New York

Mary Lucier

Greenberg Wilson Gallery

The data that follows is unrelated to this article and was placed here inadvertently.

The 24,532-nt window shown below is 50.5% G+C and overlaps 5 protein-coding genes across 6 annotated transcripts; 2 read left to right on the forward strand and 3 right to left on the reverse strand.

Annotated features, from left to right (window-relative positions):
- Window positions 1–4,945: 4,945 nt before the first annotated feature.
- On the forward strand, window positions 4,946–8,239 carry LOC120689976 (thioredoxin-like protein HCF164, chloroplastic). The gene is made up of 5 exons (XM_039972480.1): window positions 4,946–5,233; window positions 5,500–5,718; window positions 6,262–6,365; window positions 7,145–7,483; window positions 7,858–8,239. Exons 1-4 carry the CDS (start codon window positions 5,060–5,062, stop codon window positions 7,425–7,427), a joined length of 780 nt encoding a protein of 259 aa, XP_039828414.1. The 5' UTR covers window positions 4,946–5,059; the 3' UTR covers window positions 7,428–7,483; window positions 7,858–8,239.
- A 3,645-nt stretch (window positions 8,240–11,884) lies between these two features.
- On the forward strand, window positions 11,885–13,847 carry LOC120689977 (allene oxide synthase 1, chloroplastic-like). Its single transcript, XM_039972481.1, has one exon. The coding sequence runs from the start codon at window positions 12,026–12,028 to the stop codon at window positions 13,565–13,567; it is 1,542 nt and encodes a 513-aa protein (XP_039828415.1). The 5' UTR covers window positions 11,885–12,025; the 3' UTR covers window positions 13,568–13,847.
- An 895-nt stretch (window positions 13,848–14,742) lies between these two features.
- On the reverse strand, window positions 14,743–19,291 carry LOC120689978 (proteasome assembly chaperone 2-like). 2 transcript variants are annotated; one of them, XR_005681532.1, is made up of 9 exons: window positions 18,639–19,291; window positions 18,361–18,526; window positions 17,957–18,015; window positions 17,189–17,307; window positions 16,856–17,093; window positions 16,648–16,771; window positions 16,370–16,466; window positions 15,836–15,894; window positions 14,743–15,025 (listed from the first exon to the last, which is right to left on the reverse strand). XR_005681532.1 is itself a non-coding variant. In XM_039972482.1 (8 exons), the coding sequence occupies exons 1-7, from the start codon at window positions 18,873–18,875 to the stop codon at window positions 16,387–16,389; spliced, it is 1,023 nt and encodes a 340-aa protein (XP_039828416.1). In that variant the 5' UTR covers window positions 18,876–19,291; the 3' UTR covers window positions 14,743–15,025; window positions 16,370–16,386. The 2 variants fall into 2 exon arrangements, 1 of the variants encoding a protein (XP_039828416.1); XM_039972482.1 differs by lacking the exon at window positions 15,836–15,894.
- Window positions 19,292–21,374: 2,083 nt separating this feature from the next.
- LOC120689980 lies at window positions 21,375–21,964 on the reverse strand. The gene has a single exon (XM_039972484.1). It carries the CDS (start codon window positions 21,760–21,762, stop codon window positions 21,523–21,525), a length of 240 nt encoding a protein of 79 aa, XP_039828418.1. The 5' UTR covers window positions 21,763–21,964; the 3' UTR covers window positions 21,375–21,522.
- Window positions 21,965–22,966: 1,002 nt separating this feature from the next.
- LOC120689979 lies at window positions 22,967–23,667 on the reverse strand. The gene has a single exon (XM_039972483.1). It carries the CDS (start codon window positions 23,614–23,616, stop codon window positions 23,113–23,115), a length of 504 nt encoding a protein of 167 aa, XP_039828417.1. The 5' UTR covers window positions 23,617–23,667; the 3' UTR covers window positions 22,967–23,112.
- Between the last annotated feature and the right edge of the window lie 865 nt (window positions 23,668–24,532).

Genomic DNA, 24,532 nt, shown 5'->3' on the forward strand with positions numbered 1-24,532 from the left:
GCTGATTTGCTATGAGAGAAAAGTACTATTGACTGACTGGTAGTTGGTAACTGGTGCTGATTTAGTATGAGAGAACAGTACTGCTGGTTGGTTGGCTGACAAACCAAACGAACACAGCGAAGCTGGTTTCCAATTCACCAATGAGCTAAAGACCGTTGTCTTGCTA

Perhaps the most intriguing thing about Mary Lucier’s three-channel video installation Wilderness, 1986, is that it implies beauty and cliché through the same set of images. Lucier demonstrates how the popular assumption that the two are intrinsically antithetical is not necessarily true. Wilderness consists of a row of seven monitors mounted variously on faux classical pedestals, tree trunks, and a fluted urn. Lucier has arranged these in descending order, from the highest on the ends to the lowest in the middle; she has also mounted all but the urn, the center element, on low risers as well. The monitors play back three 21-minute, synchronized videotapes in an A/B/A/B/C/B/C pattern. The tapes feature a succession of forests, streams, seascapes, early American interiors, and a fox hunt, and are punctuated with glimpses of trains, bulldozers, and factories. Each scene features only minimal

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